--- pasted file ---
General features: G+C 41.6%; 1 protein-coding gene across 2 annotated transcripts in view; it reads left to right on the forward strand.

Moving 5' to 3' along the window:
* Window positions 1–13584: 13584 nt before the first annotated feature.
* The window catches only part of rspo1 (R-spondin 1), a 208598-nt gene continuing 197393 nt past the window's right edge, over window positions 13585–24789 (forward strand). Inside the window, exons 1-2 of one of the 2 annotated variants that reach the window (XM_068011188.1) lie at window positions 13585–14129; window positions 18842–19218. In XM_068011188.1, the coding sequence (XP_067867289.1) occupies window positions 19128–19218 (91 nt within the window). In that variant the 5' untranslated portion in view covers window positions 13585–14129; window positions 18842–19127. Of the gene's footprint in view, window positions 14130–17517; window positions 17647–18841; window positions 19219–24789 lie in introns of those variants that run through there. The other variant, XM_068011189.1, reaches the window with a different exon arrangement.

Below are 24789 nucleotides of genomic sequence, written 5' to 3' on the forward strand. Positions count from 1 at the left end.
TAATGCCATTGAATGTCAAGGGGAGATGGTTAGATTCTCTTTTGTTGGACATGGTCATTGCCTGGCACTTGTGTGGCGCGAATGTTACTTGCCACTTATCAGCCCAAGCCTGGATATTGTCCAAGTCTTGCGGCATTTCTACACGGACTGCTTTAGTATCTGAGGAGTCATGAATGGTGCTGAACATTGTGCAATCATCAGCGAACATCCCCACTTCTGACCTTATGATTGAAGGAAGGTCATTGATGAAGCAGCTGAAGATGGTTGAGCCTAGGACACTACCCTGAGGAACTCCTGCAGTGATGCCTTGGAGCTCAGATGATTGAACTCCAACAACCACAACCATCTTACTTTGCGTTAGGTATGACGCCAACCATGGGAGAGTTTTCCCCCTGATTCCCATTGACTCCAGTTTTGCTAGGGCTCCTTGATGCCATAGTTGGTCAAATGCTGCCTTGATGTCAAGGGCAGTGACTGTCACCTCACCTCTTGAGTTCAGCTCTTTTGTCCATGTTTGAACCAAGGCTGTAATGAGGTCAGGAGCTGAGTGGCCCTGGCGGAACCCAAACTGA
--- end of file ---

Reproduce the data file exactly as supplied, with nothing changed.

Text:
General features: G+C 41.6%; 1 protein-coding gene across 2 annotated transcripts in view; it reads left to right on the forward strand.

Moving 5' to 3' along the window:
* Window positions 1–13584: 13584 nt before the first annotated feature.
* The window catches only part of rspo1 (R-spondin 1), a 208598-nt gene continuing 197393 nt past the window's right edge, over window positions 13585–24789 (forward strand). Inside the window, exons 1-2 of one of the 2 annotated variants that reach the window (XM_068011188.1) lie at window positions 13585–14129; window positions 18842–19218. In XM_068011188.1, the coding sequence (XP_067867289.1) occupies window positions 19128–19218 (91 nt within the window). In that variant the 5' untranslated portion in view covers window positions 13585–14129; window positions 18842–19127. Of the gene's footprint in view, window positions 14130–17517; window positions 17647–18841; window positions 19219–24789 lie in introns of those variants that run through there. The other variant, XM_068011189.1, reaches the window with a different exon arrangement.

Below are 24789 nucleotides of genomic sequence, written 5' to 3' on the forward strand. Positions count from 1 at the left end.
TAATGCCATTGAATGTCAAGGGGAGATGGTTAGATTCTCTTTTGTTGGACATGGTCATTGCCTGGCACTTGTGTGGCGCGAATGTTACTTGCCACTTATCAGCCCAAGCCTGGATATTGTCCAAGTCTTGCGGCATTTCTACACGGACTGCTTTAGTATCTGAGGAGTCATGAATGGTGCTGAACATTGTGCAATCATCAGCGAACATCCCCACTTCTGACCTTATGATTGAAGGAAGGTCATTGATGAAGCAGCTGAAGATGGTTGAGCCTAGGACACTACCCTGAGGAACTCCTGCAGTGATGCCTTGGAGCTCAGATGATTGAACTCCAACAACCACAACCATCTTACTTTGCGTTAGGTATGACGCCAACCATGGGAGAGTTTTCCCCCTGATTCCCATTGACTCCAGTTTTGCTAGGGCTCCTTGATGCCATAGTTGGTCAAATGCTGCCTTGATGTCAAGGGCAGTGACTGTCACCTCACCTCTTGAGTTCAGCTCTTTTGTCCATGTTTGAACCAAGGCTGTAATGAGGTCAGGAGCTGAGTGGCCCTGGCGGAACCCAAACTGA